Antoine was helping some of the boys put together a sand castle. After it was finished, he stood up and remarked, “Reminds me of the story about the scientists.”   

            “What’s that?” I asked.           

            “Scientists told God, ‘With all our equipment and technology, we can do anything you can do!’” he began. “God said, ‘Okay, build a man.’ The scientists said, ‘Well, you built a man out of dirt, we’ll build a man out of dirt.’ God said, ‘NOPE! Get your own dirt!’”

            Everyone laughed.

            We ate around one in the afternoon. The Martins had packed lunchmeat, cheese, bread, sandwich condiments, fruit, and Antoine and Ed left briefly to pick up ice cream. Since they offered, I went with them. We picked up ice cream sandwiches at Wal-Mart and returned about twenty-thirty minutes after we left.

            After dinner (uh—the noon meal; well, maybe I should call it the afternoon meal), we played a bit more in the water, and then the children asked for a story. Antoine volunteered and then sailed off into a pirate story that I will try to share with everyone soon.

            As the afternoon became late, we quickly cleaned up and changed our clothes. Then we left for the church, after stopping briefly at the Martins’ house for the leftovers. It had been a great day with fellow children of God, and we all were looking forward to this evening.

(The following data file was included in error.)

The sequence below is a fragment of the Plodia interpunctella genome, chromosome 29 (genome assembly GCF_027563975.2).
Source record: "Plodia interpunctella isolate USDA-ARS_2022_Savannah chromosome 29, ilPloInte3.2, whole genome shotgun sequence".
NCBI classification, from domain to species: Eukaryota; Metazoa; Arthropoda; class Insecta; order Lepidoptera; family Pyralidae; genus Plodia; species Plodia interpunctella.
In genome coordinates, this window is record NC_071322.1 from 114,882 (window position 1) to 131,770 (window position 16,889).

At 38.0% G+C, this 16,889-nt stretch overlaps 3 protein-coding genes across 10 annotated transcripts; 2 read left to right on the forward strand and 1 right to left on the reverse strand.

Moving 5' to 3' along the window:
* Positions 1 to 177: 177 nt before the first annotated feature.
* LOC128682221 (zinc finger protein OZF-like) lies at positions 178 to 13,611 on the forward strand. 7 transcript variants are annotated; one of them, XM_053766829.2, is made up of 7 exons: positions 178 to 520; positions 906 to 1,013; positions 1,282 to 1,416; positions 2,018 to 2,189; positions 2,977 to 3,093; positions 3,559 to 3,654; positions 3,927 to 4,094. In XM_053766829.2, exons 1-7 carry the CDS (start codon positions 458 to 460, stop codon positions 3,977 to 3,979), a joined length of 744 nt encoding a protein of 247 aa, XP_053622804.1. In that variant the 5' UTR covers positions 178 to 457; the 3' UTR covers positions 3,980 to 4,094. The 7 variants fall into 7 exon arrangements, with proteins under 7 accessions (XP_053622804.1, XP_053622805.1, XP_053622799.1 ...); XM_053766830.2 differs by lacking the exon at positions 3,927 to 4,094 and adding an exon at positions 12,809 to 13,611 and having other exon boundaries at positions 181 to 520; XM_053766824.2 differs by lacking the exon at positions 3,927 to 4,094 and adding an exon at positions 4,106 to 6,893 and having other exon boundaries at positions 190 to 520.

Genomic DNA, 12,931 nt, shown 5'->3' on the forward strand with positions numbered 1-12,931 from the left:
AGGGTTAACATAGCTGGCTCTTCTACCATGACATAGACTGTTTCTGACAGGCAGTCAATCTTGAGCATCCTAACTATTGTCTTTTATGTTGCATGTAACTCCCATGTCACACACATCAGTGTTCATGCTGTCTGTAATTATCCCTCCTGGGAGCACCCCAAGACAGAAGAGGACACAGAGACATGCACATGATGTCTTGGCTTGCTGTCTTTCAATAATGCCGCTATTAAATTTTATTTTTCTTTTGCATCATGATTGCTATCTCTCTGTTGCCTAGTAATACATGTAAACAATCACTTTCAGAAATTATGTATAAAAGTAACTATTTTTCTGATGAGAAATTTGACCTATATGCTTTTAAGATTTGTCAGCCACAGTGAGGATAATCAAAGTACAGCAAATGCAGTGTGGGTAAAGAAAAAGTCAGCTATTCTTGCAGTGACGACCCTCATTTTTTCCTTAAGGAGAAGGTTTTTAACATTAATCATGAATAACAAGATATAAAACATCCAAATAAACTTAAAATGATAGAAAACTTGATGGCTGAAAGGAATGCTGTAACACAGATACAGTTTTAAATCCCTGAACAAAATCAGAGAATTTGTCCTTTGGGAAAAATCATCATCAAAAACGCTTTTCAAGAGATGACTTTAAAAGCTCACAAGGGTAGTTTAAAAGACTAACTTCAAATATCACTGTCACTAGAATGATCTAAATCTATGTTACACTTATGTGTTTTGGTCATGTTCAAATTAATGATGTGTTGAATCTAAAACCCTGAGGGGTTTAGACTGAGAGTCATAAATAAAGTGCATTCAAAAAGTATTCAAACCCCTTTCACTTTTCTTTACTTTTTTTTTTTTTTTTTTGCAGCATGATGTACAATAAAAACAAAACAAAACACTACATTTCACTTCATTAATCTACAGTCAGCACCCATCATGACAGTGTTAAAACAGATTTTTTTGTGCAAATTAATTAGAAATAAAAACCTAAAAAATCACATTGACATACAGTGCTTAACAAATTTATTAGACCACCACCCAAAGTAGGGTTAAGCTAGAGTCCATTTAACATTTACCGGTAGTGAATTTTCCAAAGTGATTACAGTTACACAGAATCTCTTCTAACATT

Not Mad

“Well,” I stated Friday morning as we finished breakfast, “how does McComb sound?”

          “Let me guess,” Steve replied, “it’s an hour and a half away.”

          “Approximately,” I replied.

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          “Good evening, Amos,” Antoine greeted us that evening as we walked into the church.

          “Good evening,” I replied.

          “Mr. Short-hand,” Ed stated when he spotted us.

          “Well if I’m Mr. Short-hand,” I replied, “you must be Mr. Film, since you’re the ones filming.”

          “Could be,” he chuckled.

          “So how long have you known shorthand?” Antoine asked.

          “A little under a year,” I replied.

          “Like David said, that’s a handy skill,” Antoine agreed.

          I bit my lip.